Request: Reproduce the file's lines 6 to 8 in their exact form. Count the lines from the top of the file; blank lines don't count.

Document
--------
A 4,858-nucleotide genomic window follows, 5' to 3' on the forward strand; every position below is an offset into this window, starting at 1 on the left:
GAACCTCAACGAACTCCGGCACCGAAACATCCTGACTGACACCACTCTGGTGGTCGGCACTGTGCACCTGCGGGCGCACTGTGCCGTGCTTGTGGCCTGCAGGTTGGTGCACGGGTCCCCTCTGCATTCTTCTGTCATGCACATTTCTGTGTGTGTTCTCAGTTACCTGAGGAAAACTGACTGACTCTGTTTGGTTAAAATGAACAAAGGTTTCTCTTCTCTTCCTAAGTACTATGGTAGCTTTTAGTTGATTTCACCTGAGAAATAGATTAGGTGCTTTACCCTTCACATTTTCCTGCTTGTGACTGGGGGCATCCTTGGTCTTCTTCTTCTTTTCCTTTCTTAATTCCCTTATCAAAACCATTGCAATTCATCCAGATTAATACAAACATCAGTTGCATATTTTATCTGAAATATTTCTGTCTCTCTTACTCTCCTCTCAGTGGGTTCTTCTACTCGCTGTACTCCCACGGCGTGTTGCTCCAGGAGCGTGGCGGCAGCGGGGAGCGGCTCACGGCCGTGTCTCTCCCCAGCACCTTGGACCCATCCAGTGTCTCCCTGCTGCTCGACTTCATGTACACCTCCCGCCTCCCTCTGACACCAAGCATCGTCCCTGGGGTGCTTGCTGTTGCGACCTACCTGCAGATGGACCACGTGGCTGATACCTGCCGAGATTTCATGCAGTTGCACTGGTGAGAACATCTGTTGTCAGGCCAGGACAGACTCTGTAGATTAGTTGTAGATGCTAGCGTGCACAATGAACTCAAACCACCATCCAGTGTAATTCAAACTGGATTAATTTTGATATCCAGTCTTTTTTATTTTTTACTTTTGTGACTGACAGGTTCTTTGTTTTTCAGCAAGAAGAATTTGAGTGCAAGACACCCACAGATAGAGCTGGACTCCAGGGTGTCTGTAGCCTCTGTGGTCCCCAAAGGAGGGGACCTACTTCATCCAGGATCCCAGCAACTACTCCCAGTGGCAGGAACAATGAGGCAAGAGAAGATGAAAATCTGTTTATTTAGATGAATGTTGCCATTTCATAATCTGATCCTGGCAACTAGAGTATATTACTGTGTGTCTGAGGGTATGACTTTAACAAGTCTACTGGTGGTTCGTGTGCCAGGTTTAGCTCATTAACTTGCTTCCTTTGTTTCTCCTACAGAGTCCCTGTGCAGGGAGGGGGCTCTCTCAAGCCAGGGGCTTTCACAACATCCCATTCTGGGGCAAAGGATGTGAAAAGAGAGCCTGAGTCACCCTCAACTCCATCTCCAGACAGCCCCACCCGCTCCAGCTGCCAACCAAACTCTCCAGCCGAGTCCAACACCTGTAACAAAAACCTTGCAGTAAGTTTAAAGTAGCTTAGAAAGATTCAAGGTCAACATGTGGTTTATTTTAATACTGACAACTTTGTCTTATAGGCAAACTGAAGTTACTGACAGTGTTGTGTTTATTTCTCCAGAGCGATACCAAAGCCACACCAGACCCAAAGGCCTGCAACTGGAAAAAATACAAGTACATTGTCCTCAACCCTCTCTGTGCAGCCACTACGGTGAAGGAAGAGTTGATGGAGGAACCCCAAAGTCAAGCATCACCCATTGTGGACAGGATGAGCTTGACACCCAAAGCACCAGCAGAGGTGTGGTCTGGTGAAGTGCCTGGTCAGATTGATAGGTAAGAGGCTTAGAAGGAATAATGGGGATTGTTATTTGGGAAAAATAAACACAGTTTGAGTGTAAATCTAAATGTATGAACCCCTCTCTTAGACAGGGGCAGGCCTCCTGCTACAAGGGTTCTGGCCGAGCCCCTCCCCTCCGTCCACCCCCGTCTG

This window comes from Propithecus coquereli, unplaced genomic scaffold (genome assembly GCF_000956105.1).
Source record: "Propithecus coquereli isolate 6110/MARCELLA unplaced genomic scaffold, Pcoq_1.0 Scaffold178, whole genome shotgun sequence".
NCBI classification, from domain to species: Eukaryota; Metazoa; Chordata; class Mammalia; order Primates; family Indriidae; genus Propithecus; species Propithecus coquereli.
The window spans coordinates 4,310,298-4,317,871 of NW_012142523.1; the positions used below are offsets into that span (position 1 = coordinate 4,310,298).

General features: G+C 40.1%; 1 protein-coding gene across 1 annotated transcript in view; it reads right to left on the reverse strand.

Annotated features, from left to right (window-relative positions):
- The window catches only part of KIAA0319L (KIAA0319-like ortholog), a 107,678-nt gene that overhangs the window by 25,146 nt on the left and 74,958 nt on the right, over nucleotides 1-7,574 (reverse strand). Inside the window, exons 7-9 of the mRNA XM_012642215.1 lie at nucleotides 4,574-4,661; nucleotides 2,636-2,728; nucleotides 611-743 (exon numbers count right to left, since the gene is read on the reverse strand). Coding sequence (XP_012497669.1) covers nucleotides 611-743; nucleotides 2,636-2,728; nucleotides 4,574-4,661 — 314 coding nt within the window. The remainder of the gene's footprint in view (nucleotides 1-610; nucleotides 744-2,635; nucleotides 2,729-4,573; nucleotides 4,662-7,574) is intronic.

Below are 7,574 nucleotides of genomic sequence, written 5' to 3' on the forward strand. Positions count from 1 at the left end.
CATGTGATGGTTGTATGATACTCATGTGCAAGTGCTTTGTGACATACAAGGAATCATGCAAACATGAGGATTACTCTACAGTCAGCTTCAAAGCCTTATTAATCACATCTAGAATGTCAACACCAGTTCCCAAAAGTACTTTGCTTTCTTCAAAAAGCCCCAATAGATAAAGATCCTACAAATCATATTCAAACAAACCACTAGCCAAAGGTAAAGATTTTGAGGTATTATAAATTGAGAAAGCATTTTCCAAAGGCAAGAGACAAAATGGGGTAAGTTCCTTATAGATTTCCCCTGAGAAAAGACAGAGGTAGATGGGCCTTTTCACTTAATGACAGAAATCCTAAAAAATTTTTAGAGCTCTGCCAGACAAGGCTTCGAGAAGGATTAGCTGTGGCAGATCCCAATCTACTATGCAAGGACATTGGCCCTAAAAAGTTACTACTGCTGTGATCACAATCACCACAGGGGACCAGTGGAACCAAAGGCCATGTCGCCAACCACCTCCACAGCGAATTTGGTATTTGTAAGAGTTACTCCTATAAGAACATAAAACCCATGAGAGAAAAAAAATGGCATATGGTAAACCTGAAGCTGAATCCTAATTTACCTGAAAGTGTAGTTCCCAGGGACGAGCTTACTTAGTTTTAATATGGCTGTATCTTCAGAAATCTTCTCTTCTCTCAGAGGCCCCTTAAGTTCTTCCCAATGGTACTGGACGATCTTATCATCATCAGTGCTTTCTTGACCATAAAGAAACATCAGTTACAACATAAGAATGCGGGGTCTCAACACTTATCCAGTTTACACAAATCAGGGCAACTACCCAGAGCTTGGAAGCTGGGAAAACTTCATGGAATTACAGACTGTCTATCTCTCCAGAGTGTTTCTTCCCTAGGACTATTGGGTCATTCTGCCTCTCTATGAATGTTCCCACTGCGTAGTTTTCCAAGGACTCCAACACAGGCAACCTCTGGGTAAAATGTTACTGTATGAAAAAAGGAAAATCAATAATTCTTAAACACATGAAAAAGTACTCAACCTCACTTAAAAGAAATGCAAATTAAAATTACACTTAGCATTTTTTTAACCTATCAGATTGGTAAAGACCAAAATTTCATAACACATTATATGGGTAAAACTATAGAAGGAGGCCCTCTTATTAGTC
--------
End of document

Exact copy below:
The window spans coordinates 4,310,298-4,317,871 of NW_012142523.1; the positions used below are offsets into that span (position 1 = coordinate 4,310,298).

General features: G+C 40.1%; 1 protein-coding gene across 1 annotated transcript in view; it reads right to left on the reverse strand.

Annotated features, from left to right (window-relative positions):